No, Thank You -22-

china(Continuation)

China is amazingly beautiful. The out-of-this-world mountains take your breath away; and so does the sea. While driving through the cities along the coast, that reminded me of Izmir in Turkey, where the abundance of splendor can bring you to tears.

We didn’t have time to prepare ourselves for such an encounter. The road strolled vast areas of fields, with majestic rocks popping up from place to place. I could easily say the stones were petrified giants covered in green shrubs. By the time our souls got used with the magnificent scenery and the gasps of surprise didn’t let us breathless anymore, we were in awe again. The mirror of a great lake welcomed us by its shore. We couldn’t see the other side of it.

After taking a tour of the city, we stopped to get on a boat to the island. There were many tourists, most of them Chinese, who walked the large paved passage to the beach. The communist agents looked extremely pleased to see us in awe. They informed us that the governor was paying for our boat, and we were pretty impressed.

It is wise, useful and pleasant when people of different political structures can find a common ground and grow relationships based on that common ground.

There were beautiful historical-like boats floating to and from the island. At this point I should say the name of the lake and of the island we visited but, for my embarrassment, I don’t know them. The truth was that I wasn’t able to write them down from Chinese to my poor English, and I let it that way.

There was a special boat waiting for us, and we stepped on it with thrilled hearts.

If you ever visited San Diego’s village by the shore, there was a boat that reminded me of this one. The boat in San Diego was used in the “Pirates of the Caribbean” movie and it wasn’t open to the public when we were there. But a few years later we had a family event and we embarked on a historical boat in Dana Point, California and sailed for a couple of hours the good waters of our Pacific Ocean.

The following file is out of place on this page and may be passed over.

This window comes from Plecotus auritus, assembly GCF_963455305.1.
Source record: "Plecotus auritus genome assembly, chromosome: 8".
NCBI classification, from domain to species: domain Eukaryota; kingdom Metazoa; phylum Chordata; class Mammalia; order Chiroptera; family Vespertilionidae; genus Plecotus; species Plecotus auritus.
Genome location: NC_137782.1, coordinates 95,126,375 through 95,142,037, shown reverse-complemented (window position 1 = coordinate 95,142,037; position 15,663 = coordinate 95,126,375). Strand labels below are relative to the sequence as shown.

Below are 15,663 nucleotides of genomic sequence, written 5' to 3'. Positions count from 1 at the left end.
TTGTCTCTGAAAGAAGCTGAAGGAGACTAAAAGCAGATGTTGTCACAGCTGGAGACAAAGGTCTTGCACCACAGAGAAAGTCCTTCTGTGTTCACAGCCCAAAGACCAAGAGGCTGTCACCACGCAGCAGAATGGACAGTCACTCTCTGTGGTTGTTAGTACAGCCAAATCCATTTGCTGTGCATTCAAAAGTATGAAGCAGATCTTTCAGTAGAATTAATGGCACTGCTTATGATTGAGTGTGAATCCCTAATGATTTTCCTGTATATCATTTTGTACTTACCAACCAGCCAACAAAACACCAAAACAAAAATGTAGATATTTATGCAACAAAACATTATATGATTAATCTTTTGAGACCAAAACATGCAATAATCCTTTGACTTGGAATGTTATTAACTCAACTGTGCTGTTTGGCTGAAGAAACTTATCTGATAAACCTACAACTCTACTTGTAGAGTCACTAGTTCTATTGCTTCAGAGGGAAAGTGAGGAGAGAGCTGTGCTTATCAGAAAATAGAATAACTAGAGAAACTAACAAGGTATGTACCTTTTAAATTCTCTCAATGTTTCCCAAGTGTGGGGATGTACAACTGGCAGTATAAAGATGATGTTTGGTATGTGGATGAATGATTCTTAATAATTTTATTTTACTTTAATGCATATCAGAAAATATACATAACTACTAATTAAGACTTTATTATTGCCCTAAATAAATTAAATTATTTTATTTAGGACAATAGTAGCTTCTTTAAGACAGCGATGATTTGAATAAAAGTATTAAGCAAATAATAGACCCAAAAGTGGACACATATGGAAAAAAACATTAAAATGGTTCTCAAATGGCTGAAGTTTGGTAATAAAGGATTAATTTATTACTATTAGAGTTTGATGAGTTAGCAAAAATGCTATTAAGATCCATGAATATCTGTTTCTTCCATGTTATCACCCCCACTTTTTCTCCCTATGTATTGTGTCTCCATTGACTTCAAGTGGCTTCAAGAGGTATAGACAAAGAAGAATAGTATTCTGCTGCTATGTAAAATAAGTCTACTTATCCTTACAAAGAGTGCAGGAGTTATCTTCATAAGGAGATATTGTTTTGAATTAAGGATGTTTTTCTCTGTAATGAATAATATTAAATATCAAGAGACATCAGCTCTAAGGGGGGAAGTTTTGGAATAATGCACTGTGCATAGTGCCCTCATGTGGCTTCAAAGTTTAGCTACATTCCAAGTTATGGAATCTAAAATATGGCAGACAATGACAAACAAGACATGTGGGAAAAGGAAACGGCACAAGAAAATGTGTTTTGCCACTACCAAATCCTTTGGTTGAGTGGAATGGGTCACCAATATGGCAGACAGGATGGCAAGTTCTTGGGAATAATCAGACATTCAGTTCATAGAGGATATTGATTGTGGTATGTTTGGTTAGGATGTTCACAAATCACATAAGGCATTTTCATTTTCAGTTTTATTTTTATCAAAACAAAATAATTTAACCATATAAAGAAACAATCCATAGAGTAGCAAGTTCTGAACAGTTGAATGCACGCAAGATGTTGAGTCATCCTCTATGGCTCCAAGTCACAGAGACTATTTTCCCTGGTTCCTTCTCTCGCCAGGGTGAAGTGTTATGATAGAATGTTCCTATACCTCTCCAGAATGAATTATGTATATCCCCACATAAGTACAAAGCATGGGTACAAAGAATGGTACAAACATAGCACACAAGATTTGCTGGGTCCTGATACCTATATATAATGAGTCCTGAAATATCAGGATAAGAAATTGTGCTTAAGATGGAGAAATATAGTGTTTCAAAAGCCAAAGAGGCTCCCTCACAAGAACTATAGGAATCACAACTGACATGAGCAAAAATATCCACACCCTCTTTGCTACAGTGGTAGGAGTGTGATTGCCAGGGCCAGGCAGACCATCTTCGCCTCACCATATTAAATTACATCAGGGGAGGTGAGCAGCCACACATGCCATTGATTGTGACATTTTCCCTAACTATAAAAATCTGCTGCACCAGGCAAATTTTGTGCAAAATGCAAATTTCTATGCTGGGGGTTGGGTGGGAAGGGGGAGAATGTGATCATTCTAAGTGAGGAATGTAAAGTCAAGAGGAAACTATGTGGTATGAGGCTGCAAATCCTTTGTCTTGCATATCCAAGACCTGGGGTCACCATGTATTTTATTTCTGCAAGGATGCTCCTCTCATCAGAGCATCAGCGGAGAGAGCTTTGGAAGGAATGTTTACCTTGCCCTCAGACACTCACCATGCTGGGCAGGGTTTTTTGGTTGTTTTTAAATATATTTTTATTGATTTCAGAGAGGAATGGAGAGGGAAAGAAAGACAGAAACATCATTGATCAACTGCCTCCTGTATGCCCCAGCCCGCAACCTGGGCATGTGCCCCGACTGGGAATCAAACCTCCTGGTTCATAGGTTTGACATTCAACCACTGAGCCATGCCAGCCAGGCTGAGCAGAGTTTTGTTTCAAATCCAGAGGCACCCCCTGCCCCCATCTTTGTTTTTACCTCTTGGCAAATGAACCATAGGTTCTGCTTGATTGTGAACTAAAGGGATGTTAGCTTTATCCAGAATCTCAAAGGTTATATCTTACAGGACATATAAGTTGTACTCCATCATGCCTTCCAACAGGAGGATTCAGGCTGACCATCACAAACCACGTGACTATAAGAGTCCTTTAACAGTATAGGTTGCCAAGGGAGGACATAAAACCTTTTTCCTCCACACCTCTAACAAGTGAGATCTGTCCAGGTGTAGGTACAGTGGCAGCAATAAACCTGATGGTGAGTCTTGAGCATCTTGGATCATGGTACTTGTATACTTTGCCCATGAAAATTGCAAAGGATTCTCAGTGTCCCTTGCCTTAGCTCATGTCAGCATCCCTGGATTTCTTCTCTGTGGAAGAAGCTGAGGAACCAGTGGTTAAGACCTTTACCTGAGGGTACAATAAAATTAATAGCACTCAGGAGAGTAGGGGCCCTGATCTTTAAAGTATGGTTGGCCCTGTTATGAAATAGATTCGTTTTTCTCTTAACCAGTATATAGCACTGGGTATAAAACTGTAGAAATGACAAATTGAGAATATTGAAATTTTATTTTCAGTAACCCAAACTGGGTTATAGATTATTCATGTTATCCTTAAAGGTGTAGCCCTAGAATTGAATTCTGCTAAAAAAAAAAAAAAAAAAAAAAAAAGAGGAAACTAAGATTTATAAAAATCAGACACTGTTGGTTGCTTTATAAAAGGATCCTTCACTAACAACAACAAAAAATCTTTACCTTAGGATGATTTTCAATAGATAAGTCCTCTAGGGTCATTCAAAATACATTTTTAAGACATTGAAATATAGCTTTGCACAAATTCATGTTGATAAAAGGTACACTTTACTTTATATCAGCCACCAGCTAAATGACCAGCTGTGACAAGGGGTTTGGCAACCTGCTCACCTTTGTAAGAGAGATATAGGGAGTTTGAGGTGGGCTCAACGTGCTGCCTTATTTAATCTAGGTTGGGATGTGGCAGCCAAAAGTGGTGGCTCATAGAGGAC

The boat in China was something like that.

We were given an exclusivist boat ride, while tens of tourists got cramped in other boats.

It didn’t take too long to reach the shore of the island. The green piece of land welcomed us with the heat of the day.

There were the three of us Americans (my lady friend and one gentleman friend from church,) the interpreter and the two communist agents when I had to look for the restrooms. My lady friend came with me.

Well, since I was a child I there were available all kinds of resources when it was about this need. All my childhood in the outskirts of Transylvania on vacation at my grandmothers and aunts I was used to the humble outhouses there. But never went through something like this in my life. And it’s not about the huts and shacks different nation have to cover that kind of necessity. It was about the custom we encountered on that island.

The restroom was a hut with no door, where you go behind a wall and the ladies were there doing their thing one next to each other without any privacy. Everything had to go in about 8-10 holes in the dirt. While people next to you would do their business as well, other women were watching you to finish, and then take your spot. I remembered my friend stepping inside, and being horrid at the scene. “I can’t do this,” she said and got out.

-To be continued-

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